The repertory of Gigli’s recordings took two directions during his first seasons in America. His début at the Met preceded by less than a month Caruso’s final performance. After the elder tenor’s death during that summer of 1921, it was natural to want to establish the newcomer Gigli as next in line: the ‘Italian tenor’ of the moment; hence his recording of Vesti la giubba some years before he tackled Canio in the theatre. Gigli does surprisingly well in a flavoursome and deeply felt performance. The bitter colour he lends to the phrase ‘Tu sei Pagliaccio’ is striking indeed, and the climax of ‘Ridi, Pagliaccio’ is convincing, if not without some hints of stress. Gounod’s Faust was another rôle that was not among those Gigli sang at the Metropolitan. Stylistically Gigli’s Salve, dimora is risible, the tempos wayward, and yet it is somehow giglissimo, and likeable in spite of itself.
The other Caruso-like direction of Gigli’s recorded repertory is found among the sizeable number of Italian and Neapolitan songs represented, even though the two tenor’s selections rarely overlap. These ditties were a feature of the concert programmes of the day. Like his predecessor, Gigli treats this material without condescension, approaching it with care and communicable pleasure. The little serenade from Drigo’s I millioni d’Arlecchino has just the right insouciance, and the legato lavished on Toselli’s Serenade is cherishable.
Returning to the first category of these early recordings, they tended to reflect the rôles Gigli was either currently undertaking or soon to sing at the Met. Here we find the Aubade from Le roi d’Ys, in this rendition not overwhelmingly Gallic, but neatly inflected just the same.
© William Ashbrook & Alan Blyth
The present volume is the second in a series devoted to Beniamino Gigli’s “singles” - his song and aria recordings not issued as part of complete opera sets. The aim of the series is to include every Gigli recording released at the time, as well as every published alternate take and, wherever available, unpublished takes. The sides here are presented in the order in which they were recorded.
Gigli’s HMV acoustics were not as well recorded as those he made for Victor; indeed, his first few Camden sessions were devoted to remaking HMV sides which had then only recently been brought out on the Victor label. In addition, disparities in original sound quality are evident between the Victor sessions held in their Camden studios and those done in New York, with the latter sounding somewhat tinny in tone. Although a number of collections were drawn upon in order to assemble the finest available copies for this reissue, some wear remains audible on the more scarce releases.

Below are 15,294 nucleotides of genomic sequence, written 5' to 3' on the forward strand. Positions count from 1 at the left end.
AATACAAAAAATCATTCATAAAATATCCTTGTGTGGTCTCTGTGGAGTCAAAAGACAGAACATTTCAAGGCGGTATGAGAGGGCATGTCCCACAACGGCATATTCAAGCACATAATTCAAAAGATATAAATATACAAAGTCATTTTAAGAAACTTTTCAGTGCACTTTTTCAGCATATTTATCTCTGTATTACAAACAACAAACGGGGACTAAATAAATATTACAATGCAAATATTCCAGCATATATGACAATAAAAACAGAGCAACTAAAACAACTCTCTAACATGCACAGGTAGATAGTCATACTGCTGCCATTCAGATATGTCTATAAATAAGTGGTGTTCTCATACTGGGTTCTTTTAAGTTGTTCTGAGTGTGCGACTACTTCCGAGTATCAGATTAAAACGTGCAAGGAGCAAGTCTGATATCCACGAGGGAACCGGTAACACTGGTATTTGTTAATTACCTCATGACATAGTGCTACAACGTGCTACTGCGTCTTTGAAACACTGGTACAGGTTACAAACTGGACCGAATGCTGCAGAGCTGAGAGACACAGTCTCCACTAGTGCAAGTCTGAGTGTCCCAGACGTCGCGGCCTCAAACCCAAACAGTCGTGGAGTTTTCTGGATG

Considerable care has been taken to pitch the records properly, taking into account Gigli’s known transposition habits as well as conclusions inferred from the speeds of other contemporaneous recordings. For example, the Faust aria is sung a semitone below score pitch in the acoustic version presented here (just as it was in the 1918 version on Volume 1), although Gigli’s 1931 electric is done in the original key. The acoustic Toselli Serenata is sung in E here, while his 1926 electrical remake is done a semitone lower. Spirto gentil is similarly transposed downward.
The 1919 recordings on the current volume were originally issued in 1998 as part of Romophone 82011-2 (“Beniamino Gigli - The Complete HMV Recordings, 1918-32”), while the 1921-23 Victors first came out in 1996 as part of Romophone 82003-2 (“The Complete Victor Recordings, Vol. 1, 1921-25”). In remastering my original transfers, I have tried to remove some of the clicks and pops that remained (both manually via digital editing and through the use of the CEDAR declicking module) and have made adjustments to the equalization of each track. In addition, Tracks 3 and 5 have been entirely re-transferred.